Written comments can be mailed to Big Blue Bus, 1660 7th Street, Santa Monica, CA 90401, Attn: Alfredo Torales, Transit Planning and Performance, or by email to brighterblue@santamonica.gov.

Written comments will be accepted between April 15 and May 24. All comments will be carefully reviewed by the Big Blue Bus team, and adjustments may be made to the proposed service changes based on the feedback received.

To arrive at the in-person meeting take Big Blue Bus Route 7 which servces Virginia Avenue Park. For those driving, parking is available in the lot on Pico Boulevard and 23rd Street.

For more details about the proposed service changes and Brighter Blue, visit brigherbluebbb.com.

By Trevor

Affordable And Permanent Supportive Housing Coming To Santa Monica

April 16, 2024 ·

Photo courtesy of Nathan Dumlao via Unsplash.

SANTA MONICA—On Thursday, April 11, the city of Santa Monica disclosed in a press release that City Council on April 9 took a step forward in bringing more than 120 affordable apartments, including 50 with supportive services, to the city-owned site on 4th Street.

The Santa Monica City Council approved a design concept for the development that includes a mix of studio, one, two and three bedroom apartments, along with ground floor retail and residential and commercial parking spaces. Staff will be exploring the feasibility of adding an additional floor of apartments and will return to City Council for final approval of a ground lease and a development and disposition agreement.

According to a press release, the development of the site into affordable housing is part of the approved Housing Element aimed at the city’s goal to address homelessness in the region. It is set to serve individuals and families earning from 30 to 80 percent of the Area Median Income, as well as those dealing with homelessness.

Project developer EAH conducted robust community outreach as part of the design review process and incorporated feedback from neighboring residents and businesses.

“Moving forward in bringing affordable and permanent supportive housing to city-owned land is a key step in our strategy to fulfill our Housing Element requirements,” said Mayor Phil Brock. “I look forward to the next steps and ultimately seeing families move into these new homes and thrive.”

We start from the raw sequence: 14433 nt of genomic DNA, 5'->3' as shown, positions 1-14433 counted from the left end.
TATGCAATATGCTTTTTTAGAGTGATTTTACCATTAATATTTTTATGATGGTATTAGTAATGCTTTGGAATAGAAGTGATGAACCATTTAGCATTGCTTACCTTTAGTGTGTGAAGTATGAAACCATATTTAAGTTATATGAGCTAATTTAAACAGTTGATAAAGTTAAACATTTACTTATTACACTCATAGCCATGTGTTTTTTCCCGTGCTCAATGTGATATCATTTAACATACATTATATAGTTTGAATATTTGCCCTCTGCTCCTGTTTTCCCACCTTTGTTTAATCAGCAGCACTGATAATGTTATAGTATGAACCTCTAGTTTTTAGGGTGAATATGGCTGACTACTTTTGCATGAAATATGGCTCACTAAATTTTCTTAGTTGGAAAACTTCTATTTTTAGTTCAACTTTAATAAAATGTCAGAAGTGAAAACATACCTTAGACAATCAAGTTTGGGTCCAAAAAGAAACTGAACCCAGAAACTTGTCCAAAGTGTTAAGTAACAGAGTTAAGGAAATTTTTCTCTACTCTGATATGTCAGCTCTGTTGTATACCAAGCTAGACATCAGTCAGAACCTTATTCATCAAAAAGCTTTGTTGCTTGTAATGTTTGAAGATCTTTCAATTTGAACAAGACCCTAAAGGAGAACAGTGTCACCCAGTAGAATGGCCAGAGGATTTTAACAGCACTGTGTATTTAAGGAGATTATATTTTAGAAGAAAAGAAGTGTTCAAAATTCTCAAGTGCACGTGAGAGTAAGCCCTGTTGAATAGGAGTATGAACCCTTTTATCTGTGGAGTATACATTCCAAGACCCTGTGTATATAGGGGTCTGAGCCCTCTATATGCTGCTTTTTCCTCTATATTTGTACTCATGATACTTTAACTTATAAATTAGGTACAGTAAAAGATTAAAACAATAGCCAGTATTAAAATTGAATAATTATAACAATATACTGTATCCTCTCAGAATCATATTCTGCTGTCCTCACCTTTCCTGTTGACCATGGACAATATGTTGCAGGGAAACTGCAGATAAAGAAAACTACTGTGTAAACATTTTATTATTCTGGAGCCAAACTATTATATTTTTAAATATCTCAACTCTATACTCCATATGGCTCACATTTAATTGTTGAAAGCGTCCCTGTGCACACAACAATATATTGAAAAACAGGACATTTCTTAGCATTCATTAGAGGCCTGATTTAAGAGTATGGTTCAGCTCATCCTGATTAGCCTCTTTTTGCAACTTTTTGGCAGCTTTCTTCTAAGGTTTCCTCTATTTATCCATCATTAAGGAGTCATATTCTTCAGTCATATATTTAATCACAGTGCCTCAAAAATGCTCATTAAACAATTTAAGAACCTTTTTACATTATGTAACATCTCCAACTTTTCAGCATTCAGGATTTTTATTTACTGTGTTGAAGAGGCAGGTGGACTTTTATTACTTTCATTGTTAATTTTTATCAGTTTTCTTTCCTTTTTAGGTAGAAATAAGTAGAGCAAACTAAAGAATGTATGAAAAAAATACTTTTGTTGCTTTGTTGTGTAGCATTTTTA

The development was made possible by $2 million secured by Representative Ted Lieu as part of the 2022 House Appropriations Bill, along with various state sources. The development furthers the priority of Justice, Equity & Diversity by providing housing opportunities for all.

For more details view the staff report of city council meeting.

By Trevor

Arts And Literacy Festival April 27

April 15, 2024 ·

Children learning in the classroom. Photo by Andrew Ebrahim via Unsplash.

SANTA MONICA—On April 11, the city of Santa Monica announced in collaboration with Santa Monica-Malibu Unified School District welcomes families to the free 10th annual Arts & Literacy Festival on Saturday, April 27, from 10 a.m. – 2 p.m. at Virginia Avenue Park.

The city of Santa Monica indicated in a press release that the theme for 2024 “The robots are here,” and the event will host over 30 different community organizations offering games and activities that align with Santa Monica Cradle to Career Building Blocks for Kindergarten campaign, which brings together community partners to ensure Santa Monica children start kindergarten ready to learn, inside and outside the classroom.

Event activities include:

-reDiscover Center’s Robot Dance Party

-Robotic demonstrations by SaMo Tech Robotics Team

-Santa Monica Public Library’s Storytime Stage featuring robot themed books read by local librarians and Santa Monica Fire Chief Matthew Hallock

-An obstacle course organized by Santa Monica Fire Department

-Delivery robot Coco making special deliveries

-The popular Steve’s Machine Empire featuring participatory machines and contraptions

-Santa Monica Resource Recovery & Recycling’s Curby the Robot will be on hand to teach children about recycling

-Dancing with Bollypop and WeBreak dance companies

-Collecting stamps from activity booths on the event’s Explorer Card, redeemable for a free book at the Santa Monica Public Library booth

Main Stage performance schedule:

-Emcee Sean Hill

-SaMo Tech Robotics Team demonstration

-WeBreak hip hop dance company

-Santa Monica Youth Orchestra’s Mariachi Ensemble and Balkan Ensemble

-Bollypop interactive dance performance

-Elemental Music’s Prelude program

-Santa Monica Ballet Folklorico

For more details, visit santamonica.gov/places/parks/virginia-avenue-park.

By Trevor

SMPD Make Arrests In Organized Retail Thefts

April 15, 2024 ·

Several suspects involved in a theft at a Santa Monica Ulta store have been arrested. Photo by Content Pixie via Unsplash.

SANTA MONICA—On Friday, April 12, the Lt. Erika Aklufi informed Canyon News via email that several arrests were made in connection to a series of organized retail thefts.